Opinion

How charcoal business spells doom for our future

By Paul Jimbo

Over the past few years, South Sudan has been embroiled in a series of deadly ethnic conflicts. These conflicts stem from perennial cattle raids in rural set ups and have led to massive displacements of populations across the country.

Majority now feel their safety and security is only guaranteed in urban centers leading to high rural-urban migration. Juba city also hosts the seat of the national Government of South Sudan besides being a hub of Non-Governmental Organizations.

On the flip-side the high populations in cities such as Juba has created a high and ready demand for charcoal fuel consumption.

This defines the reason Juba city is awash with charcoal stores and truck hawking the rare commodity with utmost impunity.

Some leaders including traditional chiefs and senior government officials in the city have taken advantage of the ready charcoal demand to destroy indigenous forests for charcoal and timber business.

Large swaths of forest coverage in the greater Equatoria region have been cleared by timber and charcoal traders from Uganda, Ethiopia, Somalia, Kenya, Rwanda, and India and even some South Sudanese cut down logs for export and for charcoal.

This explains why the country is at high risk of losing most or all of its important indigenous trees in the near future.

Most targeted for logging are specific indigenous species of trees including the Afzellia species. Recently authorities in the Government of Jubek State Jubek have captured truckloads of timber in Lirya County.

Also in Torit State, the state government recently impounded several trucks ferrying timber logs destined for a neighboring country.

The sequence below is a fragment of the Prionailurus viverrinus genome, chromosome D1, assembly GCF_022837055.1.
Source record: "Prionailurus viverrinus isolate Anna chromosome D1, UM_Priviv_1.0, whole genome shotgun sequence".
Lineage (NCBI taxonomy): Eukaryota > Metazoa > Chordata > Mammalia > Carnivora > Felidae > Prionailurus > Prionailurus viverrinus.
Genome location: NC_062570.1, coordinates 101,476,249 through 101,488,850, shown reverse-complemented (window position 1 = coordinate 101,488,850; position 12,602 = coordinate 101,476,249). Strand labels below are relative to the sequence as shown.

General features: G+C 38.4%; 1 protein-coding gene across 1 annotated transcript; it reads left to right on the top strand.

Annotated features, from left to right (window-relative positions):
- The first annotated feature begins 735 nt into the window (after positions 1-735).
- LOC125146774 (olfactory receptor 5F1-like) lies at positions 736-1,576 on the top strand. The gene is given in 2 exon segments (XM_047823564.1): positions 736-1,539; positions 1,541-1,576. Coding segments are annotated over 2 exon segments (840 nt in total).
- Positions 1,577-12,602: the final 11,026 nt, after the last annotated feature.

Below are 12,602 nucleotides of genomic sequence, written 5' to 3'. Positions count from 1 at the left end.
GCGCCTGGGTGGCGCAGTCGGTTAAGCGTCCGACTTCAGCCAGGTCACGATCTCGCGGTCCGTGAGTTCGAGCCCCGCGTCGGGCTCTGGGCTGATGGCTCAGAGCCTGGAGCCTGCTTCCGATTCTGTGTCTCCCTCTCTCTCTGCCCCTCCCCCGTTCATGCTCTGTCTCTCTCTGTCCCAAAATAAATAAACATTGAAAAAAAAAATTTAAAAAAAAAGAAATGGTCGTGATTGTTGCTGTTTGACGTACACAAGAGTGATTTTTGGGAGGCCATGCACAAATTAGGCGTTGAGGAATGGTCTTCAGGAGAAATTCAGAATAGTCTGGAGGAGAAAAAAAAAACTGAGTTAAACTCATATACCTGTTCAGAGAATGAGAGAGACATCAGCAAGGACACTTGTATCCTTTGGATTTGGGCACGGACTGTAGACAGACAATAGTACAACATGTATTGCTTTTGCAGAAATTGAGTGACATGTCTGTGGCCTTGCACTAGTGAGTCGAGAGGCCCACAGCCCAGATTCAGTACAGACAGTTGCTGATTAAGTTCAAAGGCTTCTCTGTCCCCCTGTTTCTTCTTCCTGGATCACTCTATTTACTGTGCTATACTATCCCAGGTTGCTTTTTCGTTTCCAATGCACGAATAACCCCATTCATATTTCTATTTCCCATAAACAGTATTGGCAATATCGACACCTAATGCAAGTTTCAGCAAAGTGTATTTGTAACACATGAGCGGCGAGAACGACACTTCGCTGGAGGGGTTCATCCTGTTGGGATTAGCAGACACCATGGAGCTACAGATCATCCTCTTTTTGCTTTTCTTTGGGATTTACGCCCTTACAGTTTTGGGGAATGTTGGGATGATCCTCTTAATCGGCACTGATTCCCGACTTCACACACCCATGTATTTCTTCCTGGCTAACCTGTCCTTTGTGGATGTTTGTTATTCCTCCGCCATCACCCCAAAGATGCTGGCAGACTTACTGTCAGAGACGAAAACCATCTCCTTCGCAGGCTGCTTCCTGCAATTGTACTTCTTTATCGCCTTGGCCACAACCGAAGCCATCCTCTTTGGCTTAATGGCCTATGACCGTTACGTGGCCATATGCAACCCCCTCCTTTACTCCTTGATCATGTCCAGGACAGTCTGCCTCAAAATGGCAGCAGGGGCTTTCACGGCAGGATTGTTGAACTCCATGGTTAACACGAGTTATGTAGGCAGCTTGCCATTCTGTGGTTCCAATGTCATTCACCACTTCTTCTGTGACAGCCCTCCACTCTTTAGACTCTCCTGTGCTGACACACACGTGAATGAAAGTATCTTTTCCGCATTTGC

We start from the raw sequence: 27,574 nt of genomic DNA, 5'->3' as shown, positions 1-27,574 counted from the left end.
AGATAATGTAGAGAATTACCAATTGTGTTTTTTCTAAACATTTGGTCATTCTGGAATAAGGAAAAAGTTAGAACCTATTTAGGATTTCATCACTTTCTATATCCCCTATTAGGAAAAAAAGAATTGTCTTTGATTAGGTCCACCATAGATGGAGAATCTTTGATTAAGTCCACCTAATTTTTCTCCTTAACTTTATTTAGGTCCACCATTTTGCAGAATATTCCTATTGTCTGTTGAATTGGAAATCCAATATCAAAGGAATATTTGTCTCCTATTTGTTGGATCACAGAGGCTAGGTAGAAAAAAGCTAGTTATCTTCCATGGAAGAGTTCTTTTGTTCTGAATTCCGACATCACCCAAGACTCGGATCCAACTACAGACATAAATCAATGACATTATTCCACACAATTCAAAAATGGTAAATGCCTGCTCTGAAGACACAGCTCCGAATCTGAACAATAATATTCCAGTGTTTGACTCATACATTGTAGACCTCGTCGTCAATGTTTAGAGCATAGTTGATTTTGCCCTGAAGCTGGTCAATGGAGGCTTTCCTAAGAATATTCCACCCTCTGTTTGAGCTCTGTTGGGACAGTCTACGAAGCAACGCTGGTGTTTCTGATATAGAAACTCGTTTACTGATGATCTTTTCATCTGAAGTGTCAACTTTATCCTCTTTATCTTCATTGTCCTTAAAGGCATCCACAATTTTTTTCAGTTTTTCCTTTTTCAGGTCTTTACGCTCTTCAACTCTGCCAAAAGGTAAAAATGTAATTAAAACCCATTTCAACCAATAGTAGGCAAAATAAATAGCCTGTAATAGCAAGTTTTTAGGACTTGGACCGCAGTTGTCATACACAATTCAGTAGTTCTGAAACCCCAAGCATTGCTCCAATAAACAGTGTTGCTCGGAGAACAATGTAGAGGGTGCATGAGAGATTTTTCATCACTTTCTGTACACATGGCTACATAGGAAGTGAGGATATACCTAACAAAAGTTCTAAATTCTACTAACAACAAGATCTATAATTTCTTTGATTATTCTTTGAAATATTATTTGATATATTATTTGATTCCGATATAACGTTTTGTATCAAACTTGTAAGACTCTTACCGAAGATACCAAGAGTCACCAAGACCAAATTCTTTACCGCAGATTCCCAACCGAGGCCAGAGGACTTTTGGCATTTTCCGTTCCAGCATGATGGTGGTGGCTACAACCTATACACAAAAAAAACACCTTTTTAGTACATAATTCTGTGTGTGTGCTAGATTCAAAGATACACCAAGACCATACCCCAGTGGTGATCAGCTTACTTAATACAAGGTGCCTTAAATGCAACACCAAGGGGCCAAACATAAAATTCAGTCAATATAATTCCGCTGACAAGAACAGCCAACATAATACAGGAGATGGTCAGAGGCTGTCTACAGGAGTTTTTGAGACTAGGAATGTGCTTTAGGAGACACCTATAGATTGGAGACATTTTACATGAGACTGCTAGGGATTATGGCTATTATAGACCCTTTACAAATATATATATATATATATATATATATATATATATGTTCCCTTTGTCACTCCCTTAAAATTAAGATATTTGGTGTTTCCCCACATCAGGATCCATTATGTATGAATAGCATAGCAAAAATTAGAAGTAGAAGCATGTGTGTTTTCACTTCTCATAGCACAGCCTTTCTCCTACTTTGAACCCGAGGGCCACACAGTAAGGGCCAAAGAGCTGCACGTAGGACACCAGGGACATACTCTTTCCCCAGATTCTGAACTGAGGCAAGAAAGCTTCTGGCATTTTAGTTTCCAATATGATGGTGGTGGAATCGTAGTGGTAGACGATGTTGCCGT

Worse still, the government is setting up a robust Juba city electrification plan that has seen streets littered with electric power lines.

Unfortunately authorities have allowed the contractor setting up the lines to cut down all trees that traditionally lined up Juba’s streets to clear way for the power line.

Environmentalists now fear that certain species of trees risk permanent extinction if the government does not work hard to control, protect and educate the public about the importance of our forest.

Keen on environmental conservation, some city residents and sections of rural communities, more specifically have taken up forest conservation through a massive tree planting and agro-forestry campaigns.

They have been planting trees in the city and parks and engaging in crop production in the swaths of destroyed forest lands.

The government has put down some policies as a campaign to protect the natural forest cover of South Sudan but that remains on paper.

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